Sybil Ludington was 16 years old as she courageously rode 40 miles to save New York during the Revolutionary War. She was born to Abigail and Henry Ludington on April 6, 1761. Colonel Henry Ludington was the commander of the local militia near Fredericksburgh Precinct, New York (later renamed Ludingtonville, and now part of the town of Kent) during the American Revolution. Sybil is known as “The Girl Paul Revere” and is a wonderful example of courage and faith.
On the night of April 26, 1777, at nine in the evening Sybil with her family received word that British troops had begun burning Danbury, Connecticut, which was only 25 miles away. Her father’s troops were scattered over a large area. Her father had to remain in position, the messenger was exhausted, therefore, Sybil took on the ride during a thunderstorm and rainy night.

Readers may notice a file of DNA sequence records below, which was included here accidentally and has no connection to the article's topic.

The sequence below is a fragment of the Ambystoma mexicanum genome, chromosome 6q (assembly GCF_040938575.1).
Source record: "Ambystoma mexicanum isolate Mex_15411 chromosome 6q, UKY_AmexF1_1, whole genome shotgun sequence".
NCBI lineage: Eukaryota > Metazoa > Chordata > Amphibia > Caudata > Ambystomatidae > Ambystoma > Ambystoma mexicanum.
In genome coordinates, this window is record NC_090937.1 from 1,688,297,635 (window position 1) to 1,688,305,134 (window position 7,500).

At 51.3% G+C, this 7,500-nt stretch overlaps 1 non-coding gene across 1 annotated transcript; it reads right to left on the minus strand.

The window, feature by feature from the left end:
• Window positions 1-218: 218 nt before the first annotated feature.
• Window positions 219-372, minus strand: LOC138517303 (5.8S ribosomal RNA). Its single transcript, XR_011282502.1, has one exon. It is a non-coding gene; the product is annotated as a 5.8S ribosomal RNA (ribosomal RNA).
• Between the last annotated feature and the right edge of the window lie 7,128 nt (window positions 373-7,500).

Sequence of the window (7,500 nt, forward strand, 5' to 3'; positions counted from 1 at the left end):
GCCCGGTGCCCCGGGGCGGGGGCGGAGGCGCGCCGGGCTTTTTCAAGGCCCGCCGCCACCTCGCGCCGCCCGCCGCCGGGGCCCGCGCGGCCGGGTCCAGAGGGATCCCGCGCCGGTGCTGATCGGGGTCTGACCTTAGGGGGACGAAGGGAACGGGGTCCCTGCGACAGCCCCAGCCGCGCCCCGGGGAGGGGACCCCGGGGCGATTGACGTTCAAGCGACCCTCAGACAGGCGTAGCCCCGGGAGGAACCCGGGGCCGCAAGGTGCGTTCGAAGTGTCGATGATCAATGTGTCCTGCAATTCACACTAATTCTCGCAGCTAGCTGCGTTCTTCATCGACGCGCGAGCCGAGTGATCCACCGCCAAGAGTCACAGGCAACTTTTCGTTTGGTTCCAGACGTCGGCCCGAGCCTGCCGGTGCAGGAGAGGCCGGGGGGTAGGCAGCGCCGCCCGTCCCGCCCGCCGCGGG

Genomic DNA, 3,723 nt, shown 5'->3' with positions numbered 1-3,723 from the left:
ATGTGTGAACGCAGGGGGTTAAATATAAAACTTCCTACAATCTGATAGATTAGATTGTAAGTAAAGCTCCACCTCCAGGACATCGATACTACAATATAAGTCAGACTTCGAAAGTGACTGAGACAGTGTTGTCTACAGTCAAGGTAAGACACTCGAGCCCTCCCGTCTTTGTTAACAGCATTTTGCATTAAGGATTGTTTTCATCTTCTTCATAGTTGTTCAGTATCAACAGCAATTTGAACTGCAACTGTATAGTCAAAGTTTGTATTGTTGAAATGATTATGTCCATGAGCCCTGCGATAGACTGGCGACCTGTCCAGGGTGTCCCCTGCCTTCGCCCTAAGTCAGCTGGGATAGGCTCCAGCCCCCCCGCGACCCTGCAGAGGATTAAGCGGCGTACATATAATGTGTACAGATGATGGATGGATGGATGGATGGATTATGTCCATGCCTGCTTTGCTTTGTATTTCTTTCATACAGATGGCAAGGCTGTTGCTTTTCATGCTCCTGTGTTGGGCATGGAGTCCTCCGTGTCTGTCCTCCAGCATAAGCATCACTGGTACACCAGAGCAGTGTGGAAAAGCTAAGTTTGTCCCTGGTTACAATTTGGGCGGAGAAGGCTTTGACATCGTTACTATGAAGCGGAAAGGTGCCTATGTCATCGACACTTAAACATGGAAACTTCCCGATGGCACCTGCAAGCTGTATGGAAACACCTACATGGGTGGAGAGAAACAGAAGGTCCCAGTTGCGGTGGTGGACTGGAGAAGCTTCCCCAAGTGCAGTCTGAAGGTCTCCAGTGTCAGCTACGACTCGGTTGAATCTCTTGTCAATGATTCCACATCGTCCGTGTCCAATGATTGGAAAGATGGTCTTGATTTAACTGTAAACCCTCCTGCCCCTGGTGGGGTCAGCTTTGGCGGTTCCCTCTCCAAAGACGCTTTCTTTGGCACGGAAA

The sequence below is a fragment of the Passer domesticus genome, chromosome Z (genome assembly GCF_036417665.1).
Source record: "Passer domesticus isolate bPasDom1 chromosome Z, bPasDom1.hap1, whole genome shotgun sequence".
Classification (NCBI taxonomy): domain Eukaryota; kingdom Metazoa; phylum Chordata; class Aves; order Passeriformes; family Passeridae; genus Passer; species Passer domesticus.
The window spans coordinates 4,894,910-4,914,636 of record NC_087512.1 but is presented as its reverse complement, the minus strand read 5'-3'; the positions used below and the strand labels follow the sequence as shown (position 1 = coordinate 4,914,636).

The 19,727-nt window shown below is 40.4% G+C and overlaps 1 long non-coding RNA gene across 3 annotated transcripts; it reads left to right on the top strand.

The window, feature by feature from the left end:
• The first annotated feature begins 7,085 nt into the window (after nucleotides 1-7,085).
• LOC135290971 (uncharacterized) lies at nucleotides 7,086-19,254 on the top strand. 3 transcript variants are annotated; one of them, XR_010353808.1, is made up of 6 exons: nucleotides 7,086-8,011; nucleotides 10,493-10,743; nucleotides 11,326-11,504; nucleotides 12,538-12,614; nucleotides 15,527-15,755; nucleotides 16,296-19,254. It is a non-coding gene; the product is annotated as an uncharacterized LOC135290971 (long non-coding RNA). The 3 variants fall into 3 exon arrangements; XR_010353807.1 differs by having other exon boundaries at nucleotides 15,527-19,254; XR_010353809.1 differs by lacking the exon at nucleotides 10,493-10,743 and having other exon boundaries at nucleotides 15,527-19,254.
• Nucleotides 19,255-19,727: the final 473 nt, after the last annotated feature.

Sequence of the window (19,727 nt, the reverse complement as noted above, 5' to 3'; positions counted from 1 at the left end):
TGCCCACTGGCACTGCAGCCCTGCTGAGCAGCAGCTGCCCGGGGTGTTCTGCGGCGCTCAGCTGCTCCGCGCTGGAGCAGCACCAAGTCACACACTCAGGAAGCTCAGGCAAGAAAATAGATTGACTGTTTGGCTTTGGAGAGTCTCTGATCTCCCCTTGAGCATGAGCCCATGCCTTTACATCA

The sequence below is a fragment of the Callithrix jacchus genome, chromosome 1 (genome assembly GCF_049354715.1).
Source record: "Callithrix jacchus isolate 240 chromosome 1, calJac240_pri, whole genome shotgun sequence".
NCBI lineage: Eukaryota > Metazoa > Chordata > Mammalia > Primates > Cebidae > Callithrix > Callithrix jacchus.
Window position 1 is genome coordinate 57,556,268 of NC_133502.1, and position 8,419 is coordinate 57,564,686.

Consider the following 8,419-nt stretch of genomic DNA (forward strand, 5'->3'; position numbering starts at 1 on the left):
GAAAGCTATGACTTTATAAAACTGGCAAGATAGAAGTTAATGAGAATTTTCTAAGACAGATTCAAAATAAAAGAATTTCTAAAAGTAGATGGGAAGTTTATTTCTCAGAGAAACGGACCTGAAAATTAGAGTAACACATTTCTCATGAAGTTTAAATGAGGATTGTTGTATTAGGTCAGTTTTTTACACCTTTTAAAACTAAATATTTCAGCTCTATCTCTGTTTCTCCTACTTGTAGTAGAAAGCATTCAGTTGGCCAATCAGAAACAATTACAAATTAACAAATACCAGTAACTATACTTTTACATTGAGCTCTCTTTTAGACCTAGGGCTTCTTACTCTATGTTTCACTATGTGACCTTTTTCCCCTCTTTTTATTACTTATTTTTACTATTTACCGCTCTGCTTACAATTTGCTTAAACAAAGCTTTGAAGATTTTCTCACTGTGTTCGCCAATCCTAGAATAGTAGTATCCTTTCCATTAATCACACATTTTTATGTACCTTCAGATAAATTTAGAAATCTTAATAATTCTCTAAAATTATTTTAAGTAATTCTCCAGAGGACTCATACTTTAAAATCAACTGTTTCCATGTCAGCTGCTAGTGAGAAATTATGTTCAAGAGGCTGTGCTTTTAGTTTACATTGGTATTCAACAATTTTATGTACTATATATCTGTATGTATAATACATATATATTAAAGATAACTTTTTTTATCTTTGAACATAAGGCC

As her ride started at 9:00 P.M., it ended at dawn. Riding twice the distance as Paul Revere the people and militia men heard her cry as Danbury was burning, “Muster at Ludington’s”, she shouted at the farmhouses of the militiamen. Sybil’s ride went full circle through Carmel, on to Mahopac, thence to Kent Cliffs, from there to Farmers Mills and back to the Ludington home. With stick in hand, she rode her horse and knocked on doors and managed to defend herself against the enemy that crossed her path with her father’s musket. As she returned to her home in Freidsburg, soaked from the rain, she found most of her father’s 400 soldiers ready to march. Because of her courage, Colonel Ludington with his troops were able to keep the British from a conquering victory against the colonies.
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